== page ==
Ruebel who was in the car: "I could tilt the door, and I don't know what happened after that. It hit me in the leg, and I tried to duck across the opening and jumped across. It fell down there and got my other leg as I was part way across. So I do not know exactly how it fell. * * * He (Hughes) was between the building and the car, and he was working the lever or pulling on the door."

It is alleged in the amended petition that the defendant had sole control of the freight car in question and that it negligently permitted the heavy steel door to become loose and disengaged from its lock and track, with nothing to hold it in place; that it failed to make any inspection, or proper inspection, to ascertain the dangerous and unsafe condition, and remedy it, and that it failed to warn of the unsafe condition, knowing that the door had to be opened in order to place freight in the car.

The gravamen of these specifications of negligence is that the door was defective, which caused it to fall.

Charging that the defendant had sole control of the freight car, counsel for the plaintiff tried the case on the theory that the doctrine of res ipsa loquitur was applicable. The trial judge ruled out this principle of law, but, yet, it so permeated the trial and is so injected into this appeal that we cannot avoid discussing it. Repeatedly, counsel for the plaintiff, in his argument to us, on request to state the acts of negligence, said: "It didn't work properly." The trial judge, in considering a motion at the close of all the testimony, said: "The only thing about the case is, as I see it, that the two were trying to push the door open and they say for unexplained reasons it fell off." (p. 287 tr.) This indicates that the trial judge was thinking in terms of the res ipsa doctrine. We are not favored with the trial judge's charge and cannot tell whether he followed through on this theory, or if he required the jury to find some specific act of negligence.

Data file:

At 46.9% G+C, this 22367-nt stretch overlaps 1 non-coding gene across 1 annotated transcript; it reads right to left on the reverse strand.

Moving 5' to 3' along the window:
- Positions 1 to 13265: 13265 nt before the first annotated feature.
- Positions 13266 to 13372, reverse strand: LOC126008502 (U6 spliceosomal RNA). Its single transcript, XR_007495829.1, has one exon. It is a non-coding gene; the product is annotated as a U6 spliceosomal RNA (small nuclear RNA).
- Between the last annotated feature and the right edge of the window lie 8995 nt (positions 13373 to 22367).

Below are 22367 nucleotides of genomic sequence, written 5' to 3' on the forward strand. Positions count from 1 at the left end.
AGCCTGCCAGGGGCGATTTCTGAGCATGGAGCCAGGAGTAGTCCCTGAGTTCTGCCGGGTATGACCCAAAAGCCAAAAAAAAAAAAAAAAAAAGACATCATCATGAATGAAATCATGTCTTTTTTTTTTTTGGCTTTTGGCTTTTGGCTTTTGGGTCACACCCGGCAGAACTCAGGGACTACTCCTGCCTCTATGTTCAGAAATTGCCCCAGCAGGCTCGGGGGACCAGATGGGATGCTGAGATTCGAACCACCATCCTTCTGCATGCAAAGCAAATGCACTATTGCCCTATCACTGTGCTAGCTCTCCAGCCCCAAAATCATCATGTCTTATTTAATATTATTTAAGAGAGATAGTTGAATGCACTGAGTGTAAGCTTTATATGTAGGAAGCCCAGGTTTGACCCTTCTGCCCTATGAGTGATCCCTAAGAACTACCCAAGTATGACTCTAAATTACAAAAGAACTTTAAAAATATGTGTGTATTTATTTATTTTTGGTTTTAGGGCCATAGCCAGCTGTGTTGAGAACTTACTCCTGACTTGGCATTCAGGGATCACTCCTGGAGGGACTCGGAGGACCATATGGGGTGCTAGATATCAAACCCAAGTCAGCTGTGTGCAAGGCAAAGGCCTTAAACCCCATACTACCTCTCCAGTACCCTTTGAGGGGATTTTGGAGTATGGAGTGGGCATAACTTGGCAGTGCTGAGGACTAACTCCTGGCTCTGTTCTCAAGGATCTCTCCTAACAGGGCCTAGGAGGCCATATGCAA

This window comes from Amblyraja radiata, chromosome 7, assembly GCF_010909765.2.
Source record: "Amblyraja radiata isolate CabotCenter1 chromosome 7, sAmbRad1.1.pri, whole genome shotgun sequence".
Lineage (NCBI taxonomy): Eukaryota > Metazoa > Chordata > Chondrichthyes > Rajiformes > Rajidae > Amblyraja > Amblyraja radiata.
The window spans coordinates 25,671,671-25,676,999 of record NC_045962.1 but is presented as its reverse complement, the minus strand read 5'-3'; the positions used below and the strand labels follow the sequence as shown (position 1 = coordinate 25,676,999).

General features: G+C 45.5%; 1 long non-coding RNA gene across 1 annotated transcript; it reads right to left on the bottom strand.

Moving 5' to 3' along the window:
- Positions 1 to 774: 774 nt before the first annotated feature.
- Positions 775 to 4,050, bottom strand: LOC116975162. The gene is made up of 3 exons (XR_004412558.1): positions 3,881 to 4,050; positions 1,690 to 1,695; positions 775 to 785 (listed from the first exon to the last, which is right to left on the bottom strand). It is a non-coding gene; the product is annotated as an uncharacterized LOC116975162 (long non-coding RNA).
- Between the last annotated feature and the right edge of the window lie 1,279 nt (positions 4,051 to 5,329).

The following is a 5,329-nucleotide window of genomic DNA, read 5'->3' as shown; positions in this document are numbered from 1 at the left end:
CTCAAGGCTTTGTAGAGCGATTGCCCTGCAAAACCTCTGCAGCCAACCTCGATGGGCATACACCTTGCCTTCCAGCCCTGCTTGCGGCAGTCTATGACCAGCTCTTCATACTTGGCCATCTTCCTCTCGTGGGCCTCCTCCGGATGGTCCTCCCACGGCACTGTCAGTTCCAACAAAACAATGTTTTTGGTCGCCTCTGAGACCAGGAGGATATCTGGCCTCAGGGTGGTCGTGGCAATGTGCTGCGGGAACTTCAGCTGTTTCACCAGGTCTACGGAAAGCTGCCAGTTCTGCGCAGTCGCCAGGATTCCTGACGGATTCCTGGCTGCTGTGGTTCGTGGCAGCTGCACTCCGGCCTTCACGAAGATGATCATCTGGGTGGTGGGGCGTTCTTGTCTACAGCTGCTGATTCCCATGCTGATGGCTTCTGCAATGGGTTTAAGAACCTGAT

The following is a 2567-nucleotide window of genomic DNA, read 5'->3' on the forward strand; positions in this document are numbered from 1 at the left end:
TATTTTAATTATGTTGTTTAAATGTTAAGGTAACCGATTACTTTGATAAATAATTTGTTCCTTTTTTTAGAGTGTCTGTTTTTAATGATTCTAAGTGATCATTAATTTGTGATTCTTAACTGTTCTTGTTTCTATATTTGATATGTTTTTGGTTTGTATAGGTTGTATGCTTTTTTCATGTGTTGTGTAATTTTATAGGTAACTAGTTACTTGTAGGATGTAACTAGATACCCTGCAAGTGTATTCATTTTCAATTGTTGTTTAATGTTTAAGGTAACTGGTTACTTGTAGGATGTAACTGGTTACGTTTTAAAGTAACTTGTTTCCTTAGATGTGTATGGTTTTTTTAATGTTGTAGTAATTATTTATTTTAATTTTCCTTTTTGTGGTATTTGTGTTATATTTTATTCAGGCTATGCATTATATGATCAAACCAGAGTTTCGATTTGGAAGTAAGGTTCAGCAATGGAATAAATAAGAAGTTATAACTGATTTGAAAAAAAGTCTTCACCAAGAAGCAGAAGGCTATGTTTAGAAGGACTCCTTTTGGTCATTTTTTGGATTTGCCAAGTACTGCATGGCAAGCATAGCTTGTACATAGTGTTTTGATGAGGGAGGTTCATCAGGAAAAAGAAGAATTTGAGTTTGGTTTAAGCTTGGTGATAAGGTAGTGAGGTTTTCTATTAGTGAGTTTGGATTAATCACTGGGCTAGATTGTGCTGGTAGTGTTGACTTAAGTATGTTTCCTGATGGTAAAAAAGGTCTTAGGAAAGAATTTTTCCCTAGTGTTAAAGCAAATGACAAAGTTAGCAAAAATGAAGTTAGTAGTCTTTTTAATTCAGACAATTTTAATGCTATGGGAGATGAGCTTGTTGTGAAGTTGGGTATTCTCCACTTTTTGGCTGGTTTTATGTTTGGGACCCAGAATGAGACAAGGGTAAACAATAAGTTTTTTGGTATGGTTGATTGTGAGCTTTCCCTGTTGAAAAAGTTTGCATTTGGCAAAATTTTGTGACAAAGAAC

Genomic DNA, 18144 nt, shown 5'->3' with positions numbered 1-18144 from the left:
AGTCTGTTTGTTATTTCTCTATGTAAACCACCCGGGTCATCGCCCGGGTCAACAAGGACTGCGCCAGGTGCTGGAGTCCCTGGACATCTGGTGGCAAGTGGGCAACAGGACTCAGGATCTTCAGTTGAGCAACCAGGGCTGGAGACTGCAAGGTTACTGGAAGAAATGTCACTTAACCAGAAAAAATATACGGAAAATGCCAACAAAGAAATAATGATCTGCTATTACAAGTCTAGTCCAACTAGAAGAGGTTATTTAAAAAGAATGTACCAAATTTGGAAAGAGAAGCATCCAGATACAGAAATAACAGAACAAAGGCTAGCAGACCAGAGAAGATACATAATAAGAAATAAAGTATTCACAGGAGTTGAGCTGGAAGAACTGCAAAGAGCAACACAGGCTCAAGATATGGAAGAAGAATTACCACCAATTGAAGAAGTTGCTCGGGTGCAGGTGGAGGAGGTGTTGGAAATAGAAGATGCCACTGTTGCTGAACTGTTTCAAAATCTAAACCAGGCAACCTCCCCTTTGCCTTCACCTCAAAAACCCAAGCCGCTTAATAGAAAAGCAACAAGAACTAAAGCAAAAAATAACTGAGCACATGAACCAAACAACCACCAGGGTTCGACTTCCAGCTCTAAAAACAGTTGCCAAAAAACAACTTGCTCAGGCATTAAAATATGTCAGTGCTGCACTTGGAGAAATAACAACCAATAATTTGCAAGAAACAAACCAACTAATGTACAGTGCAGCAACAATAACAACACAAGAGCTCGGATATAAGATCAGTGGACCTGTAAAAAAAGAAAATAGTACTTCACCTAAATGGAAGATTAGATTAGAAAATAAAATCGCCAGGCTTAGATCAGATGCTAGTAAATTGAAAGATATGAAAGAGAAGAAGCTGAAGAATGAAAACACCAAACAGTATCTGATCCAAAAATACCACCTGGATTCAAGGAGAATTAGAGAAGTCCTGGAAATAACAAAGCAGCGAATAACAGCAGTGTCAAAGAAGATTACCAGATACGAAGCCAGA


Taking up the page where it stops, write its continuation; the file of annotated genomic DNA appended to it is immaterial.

This is a diversity case and under Erie R. Co. v. Tompkins, 304 U.S. 64, 58 S. Ct. 817, 82 L. Ed. 1188, Ohio law is applicable.

In the most recent pronouncement of the Supreme Court of Ohio (1954) the court reaffirmed the doctrine "that ordinarily there must be custody, control and management of an injurycausing instrumentality by a party in order to render applicable against him the rule of res ipsa loquitur" and added "that before the rule may be applicable against a party out of such custody, control and management, there must be a complete showing that the instrumentality could not have been mishandled or tampered with between the time of its leaving the custody of the one sought to be charged and the time of the accident causing the injury." Koktavy v. United Fireworks Mfg. Co., 160 Ohio St. 461, 471, 117 N.E.2d 16, 21.